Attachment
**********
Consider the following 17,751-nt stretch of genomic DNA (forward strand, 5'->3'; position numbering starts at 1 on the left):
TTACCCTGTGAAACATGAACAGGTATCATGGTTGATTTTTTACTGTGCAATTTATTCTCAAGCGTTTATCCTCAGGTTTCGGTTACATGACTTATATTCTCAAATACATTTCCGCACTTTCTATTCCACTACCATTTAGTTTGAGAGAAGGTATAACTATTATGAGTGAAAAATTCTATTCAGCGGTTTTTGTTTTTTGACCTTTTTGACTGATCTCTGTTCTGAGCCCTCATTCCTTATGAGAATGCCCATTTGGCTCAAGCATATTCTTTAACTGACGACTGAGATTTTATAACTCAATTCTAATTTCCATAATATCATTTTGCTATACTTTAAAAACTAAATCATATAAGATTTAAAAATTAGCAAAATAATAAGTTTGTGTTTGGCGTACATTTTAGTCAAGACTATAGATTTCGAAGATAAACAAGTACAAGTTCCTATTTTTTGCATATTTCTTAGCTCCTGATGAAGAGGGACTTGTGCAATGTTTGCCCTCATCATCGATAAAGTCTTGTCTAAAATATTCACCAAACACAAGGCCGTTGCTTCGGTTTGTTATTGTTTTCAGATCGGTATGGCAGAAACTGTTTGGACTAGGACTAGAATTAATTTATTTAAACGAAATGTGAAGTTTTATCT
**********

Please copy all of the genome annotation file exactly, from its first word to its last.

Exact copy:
Consider the following 17,751-nt stretch of genomic DNA (forward strand, 5'->3'; position numbering starts at 1 on the left):
TTACCCTGTGAAACATGAACAGGTATCATGGTTGATTTTTTACTGTGCAATTTATTCTCAAGCGTTTATCCTCAGGTTTCGGTTACATGACTTATATTCTCAAATACATTTCCGCACTTTCTATTCCACTACCATTTAGTTTGAGAGAAGGTATAACTATTATGAGTGAAAAATTCTATTCAGCGGTTTTTGTTTTTTGACCTTTTTGACTGATCTCTGTTCTGAGCCCTCATTCCTTATGAGAATGCCCATTTGGCTCAAGCATATTCTTTAACTGACGACTGAGATTTTATAACTCAATTCTAATTTCCATAATATCATTTTGCTATACTTTAAAAACTAAATCATATAAGATTTAAAAATTAGCAAAATAATAAGTTTGTGTTTGGCGTACATTTTAGTCAAGACTATAGATTTCGAAGATAAACAAGTACAAGTTCCTATTTTTTGCATATTTCTTAGCTCCTGATGAAGAGGGACTTGTGCAATGTTTGCCCTCATCATCGATAAAGTCTTGTCTAAAATATTCACCAAACACAAGGCCGTTGCTTCGGTTTGTTATTGTTTTCAGATCGGTATGGCAGAAACTGTTTGGACTAGGACTAGAATTAATTTATTTAAACGAAATGTGAAGTTTTATCT